StudentFirstName StudentLastName Professor FirstName LastName English 2 9 January 2011 Visual Spectacle in Sophocles' “Oedipus the King” The tale “Oedipus the King” by Sophocles was supported in large part by the use of visual spectacle. Early in the first scene, "a procession of priests enters; suppliants, broken and despondent, they carry branches wound in wool and lay them on the altar" (Sophocles 1102). The images which are conjured up by such a description emphasize the close-knit, serious nature of the proceedings. Immediately, the reader is forcefully delivered into the seriousness of the situation which is about to be described forthwith. It is at this point which Oedipus hears the plight of the priests and the reason for their...The end:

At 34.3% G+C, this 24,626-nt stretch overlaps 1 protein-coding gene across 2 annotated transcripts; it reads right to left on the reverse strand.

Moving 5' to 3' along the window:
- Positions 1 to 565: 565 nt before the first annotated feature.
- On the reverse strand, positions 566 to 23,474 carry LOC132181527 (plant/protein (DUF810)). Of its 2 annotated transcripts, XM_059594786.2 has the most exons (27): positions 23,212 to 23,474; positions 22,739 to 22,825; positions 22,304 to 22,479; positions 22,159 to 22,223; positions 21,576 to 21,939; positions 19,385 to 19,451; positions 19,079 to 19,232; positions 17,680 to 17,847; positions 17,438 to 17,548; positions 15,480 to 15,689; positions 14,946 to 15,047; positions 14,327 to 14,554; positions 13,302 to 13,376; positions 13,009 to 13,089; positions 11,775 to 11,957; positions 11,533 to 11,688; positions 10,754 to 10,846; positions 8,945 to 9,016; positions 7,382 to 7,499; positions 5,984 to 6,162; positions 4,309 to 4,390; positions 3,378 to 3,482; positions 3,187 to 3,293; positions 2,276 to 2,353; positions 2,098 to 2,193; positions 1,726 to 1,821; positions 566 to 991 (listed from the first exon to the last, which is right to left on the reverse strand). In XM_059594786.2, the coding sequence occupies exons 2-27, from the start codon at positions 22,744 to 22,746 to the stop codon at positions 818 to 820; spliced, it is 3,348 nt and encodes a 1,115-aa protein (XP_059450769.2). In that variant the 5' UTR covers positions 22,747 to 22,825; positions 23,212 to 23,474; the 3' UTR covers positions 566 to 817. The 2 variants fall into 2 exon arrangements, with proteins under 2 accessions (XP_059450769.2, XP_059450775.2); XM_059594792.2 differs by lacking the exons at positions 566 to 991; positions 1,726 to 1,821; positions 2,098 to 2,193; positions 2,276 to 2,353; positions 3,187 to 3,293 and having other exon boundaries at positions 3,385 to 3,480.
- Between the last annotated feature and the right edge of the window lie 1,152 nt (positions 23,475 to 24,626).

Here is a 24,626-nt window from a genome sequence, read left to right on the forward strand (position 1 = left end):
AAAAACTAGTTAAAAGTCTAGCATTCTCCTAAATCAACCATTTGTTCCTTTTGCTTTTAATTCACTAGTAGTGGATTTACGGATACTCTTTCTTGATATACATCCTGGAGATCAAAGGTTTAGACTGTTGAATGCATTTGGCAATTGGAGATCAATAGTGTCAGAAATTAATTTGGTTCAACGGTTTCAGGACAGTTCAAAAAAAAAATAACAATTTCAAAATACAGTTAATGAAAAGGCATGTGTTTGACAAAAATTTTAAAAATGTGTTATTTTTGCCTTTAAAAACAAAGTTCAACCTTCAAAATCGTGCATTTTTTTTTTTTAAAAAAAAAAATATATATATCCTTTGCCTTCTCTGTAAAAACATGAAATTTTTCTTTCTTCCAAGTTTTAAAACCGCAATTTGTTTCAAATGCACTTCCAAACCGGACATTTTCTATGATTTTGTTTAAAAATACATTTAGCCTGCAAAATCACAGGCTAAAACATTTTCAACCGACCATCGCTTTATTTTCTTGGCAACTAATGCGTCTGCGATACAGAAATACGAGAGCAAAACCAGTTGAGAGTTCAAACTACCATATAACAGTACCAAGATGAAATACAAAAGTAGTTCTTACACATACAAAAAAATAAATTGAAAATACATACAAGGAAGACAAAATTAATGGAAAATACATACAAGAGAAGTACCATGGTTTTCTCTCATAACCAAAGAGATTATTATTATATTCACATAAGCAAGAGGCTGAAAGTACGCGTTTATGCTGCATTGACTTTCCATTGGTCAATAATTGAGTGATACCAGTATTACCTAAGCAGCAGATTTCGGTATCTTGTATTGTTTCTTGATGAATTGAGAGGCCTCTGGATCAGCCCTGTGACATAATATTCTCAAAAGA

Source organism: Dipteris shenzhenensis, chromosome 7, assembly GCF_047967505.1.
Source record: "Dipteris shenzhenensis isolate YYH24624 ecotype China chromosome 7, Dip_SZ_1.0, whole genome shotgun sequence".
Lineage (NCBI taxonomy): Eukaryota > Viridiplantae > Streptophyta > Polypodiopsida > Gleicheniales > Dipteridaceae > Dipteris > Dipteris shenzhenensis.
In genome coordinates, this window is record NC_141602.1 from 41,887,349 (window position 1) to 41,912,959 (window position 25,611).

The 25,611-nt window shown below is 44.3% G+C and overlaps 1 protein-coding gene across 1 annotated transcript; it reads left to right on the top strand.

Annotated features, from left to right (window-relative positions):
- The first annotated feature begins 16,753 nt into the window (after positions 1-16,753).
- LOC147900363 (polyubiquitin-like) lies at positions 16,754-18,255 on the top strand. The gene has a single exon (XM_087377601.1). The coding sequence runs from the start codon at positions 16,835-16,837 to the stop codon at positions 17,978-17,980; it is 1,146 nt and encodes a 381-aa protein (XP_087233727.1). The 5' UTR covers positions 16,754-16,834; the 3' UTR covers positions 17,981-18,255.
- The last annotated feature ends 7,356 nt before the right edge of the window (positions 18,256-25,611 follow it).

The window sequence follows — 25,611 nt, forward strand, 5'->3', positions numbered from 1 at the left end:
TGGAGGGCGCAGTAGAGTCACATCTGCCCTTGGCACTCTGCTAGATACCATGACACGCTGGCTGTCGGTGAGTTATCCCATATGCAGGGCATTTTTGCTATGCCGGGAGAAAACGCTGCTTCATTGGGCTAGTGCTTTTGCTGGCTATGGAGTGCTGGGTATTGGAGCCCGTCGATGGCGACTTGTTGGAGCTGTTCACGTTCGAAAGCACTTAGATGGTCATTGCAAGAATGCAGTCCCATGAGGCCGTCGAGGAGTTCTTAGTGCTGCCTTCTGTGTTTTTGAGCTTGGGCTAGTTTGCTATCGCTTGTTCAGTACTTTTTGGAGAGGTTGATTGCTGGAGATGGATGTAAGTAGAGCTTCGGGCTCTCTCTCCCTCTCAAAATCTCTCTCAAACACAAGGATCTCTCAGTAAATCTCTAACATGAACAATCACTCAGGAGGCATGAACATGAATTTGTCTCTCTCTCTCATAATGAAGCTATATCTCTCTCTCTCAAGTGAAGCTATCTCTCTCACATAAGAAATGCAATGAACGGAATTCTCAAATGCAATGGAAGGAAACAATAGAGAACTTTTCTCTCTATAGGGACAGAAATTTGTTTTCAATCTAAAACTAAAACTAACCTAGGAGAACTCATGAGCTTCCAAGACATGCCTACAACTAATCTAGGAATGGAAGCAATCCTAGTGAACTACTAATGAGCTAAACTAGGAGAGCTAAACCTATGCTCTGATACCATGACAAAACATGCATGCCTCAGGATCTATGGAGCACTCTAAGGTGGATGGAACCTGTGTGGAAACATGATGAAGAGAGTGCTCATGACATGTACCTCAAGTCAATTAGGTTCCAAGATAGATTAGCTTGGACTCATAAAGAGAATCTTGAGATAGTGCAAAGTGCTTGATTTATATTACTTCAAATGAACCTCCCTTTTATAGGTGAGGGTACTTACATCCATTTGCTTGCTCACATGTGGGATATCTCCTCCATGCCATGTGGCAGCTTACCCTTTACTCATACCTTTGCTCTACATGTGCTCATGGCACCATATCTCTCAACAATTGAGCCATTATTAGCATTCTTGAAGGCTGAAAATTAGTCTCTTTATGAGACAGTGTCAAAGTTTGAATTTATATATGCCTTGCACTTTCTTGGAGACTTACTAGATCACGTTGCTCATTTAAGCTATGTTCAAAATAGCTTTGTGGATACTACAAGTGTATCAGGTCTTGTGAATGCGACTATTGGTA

.....y the combination of various elements utilized in the form of manifold examples of visual spectacle. The cast of characters and their dramatic words and actions all came together to build the colorful aspect of this epic tale. Oedipus finally was resigned to leave Thebes due to the catastrophic nature of his actions. The ultimate message of this visual spectacle was delivered in final chorus: “Now as we keep our watch and wait the final day, count no man happy till he dies, free of pain at last” (Sophocles 1143). The tragic ending to the tale only emphasized the intensity of the visual spectacle. Works Cited Sophocles. “Oedipus the King.” The Bedford Introduction to Literature. Ed. Michael Meyer. New York: Bedford/St. Martin’s, 2007. Print.